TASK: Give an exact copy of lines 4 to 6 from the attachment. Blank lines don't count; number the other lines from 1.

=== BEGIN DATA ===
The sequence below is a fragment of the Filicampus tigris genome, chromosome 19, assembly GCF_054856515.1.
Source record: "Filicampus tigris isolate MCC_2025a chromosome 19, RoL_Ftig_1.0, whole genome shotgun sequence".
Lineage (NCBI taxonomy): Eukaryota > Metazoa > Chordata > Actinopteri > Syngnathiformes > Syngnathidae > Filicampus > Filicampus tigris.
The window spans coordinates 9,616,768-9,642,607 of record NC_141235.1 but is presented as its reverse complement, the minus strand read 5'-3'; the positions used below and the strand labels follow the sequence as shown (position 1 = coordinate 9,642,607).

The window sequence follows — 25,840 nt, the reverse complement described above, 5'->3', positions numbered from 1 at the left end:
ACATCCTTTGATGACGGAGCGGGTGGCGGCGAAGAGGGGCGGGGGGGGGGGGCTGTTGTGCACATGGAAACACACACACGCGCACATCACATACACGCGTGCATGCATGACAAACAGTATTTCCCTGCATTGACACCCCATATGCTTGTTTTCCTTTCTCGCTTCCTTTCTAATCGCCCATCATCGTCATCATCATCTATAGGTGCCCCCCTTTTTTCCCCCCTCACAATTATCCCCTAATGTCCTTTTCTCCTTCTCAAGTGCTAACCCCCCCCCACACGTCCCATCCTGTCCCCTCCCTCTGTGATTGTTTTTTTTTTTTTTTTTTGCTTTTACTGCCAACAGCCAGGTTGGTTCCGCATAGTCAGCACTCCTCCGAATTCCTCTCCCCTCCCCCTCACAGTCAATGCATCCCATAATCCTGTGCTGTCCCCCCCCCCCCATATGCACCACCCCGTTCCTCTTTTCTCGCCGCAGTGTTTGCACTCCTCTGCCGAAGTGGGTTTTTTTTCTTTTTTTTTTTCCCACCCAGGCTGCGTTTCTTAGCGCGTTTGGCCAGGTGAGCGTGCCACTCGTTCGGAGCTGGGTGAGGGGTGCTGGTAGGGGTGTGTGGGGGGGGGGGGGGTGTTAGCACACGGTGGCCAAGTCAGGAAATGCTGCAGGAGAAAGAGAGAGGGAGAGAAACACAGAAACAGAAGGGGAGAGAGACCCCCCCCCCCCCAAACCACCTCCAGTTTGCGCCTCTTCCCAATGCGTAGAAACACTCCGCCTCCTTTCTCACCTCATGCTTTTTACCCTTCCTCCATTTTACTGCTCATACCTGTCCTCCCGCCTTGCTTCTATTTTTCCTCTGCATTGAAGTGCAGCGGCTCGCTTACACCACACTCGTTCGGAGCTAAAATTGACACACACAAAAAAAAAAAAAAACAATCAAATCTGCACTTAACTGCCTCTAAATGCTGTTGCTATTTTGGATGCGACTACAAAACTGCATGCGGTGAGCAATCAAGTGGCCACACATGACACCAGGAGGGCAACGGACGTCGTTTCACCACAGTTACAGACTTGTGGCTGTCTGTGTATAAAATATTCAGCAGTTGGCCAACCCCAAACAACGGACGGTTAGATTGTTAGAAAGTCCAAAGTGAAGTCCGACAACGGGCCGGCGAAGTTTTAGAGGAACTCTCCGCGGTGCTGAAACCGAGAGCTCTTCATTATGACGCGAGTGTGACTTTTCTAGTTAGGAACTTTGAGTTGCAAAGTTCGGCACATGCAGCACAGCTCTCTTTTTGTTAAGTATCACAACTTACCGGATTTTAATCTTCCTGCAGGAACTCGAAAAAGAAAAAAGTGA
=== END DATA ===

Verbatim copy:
The window spans coordinates 9,616,768-9,642,607 of record NC_141235.1 but is presented as its reverse complement, the minus strand read 5'-3'; the positions used below and the strand labels follow the sequence as shown (position 1 = coordinate 9,642,607).

The window sequence follows — 25,840 nt, the reverse complement described above, 5'->3', positions numbered from 1 at the left end:
ACATCCTTTGATGACGGAGCGGGTGGCGGCGAAGAGGGGCGGGGGGGGGGGGCTGTTGTGCACATGGAAACACACACACGCGCACATCACATACACGCGTGCATGCATGACAAACAGTATTTCCCTGCATTGACACCCCATATGCTTGTTTTCCTTTCTCGCTTCCTTTCTAATCGCCCATCATCGTCATCATCATCTATAGGTGCCCCCCTTTTTTCCCCCCTCACAATTATCCCCTAATGTCCTTTTCTCCTTCTCAAGTGCTAACCCCCCCCCACACGTCCCATCCTGTCCCCTCCCTCTGTGATTGTTTTTTTTTTTTTTTTTTGCTTTTACTGCCAACAGCCAGGTTGGTTCCGCATAGTCAGCACTCCTCCGAATTCCTCTCCCCTCCCCCTCACAGTCAATGCATCCCATAATCCTGTGCTGTCCCCCCCCCCCCATATGCACCACCCCGTTCCTCTTTTCTCGCCGCAGTGTTTGCACTCCTCTGCCGAAGTGGGTTTTTTTTCTTTTTTTTTTTCCCACCCAGGCTGCGTTTCTTAGCGCGTTTGGCCAGGTGAGCGTGCCACTCGTTCGGAGCTGGGTGAGGGGTGCTGGTAGGGGTGTGTGGGGGGGGGGGGGGTGTTAGCACACGGTGGCCAAGTCAGGAAATGCTGCAGGAGAAAGAGAGAGGGAGAGAAACACAGAAACAGAAGGGGAGAGAGACCCCCCCCCCCCCAAACCACCTCCAGTTTGCGCCTCTTCCCAATGCGTAGAAACACTCCGCCTCCTTTCTCACCTCATGCTTTTTACCCTTCCTCCATTTTACTGCTCATACCTGTCCTCCCGCCTTGCTTCTATTTTTCCTCTGCATTGAAGTGCAGCGGCTCGCTTACACCACACTCGTTCGGAGCTAAAATTGACACACACAAAAAAAAAAAAAAACAATCAAATCTGCACTTAACTGCCTCTAAATGCTGTTGCTATTTTGGATGCGACTACAAAACTGCATGCGGTGAGCAATCAAGTGGCCACACATGACACCAGGAGGGCAACGGACGTCGTTTCACCACAGTTACAGACTTGTGGCTGTCTGTGTATAAAATATTCAGCAGTTGGCCAACCCCAAACAACGGACGGTTAGATTGTTAGAAAGTCCAAAGTGAAGTCCGACAACGGGCCGGCGAAGTTTTAGAGGAACTCTCCGCGGTGCTGAAACCGAGAGCTCTTCATTATGACGCGAGTGTGACTTTTCTAGTTAGGAACTTTGAGTTGCAAAGTTCGGCACATGCAGCACAGCTCTCTTTTTGTTAAGTATCACAACTTACCGGATTTTAATCTTCCTGCAGGAACTCGAAAAAGAAAAAAGTGA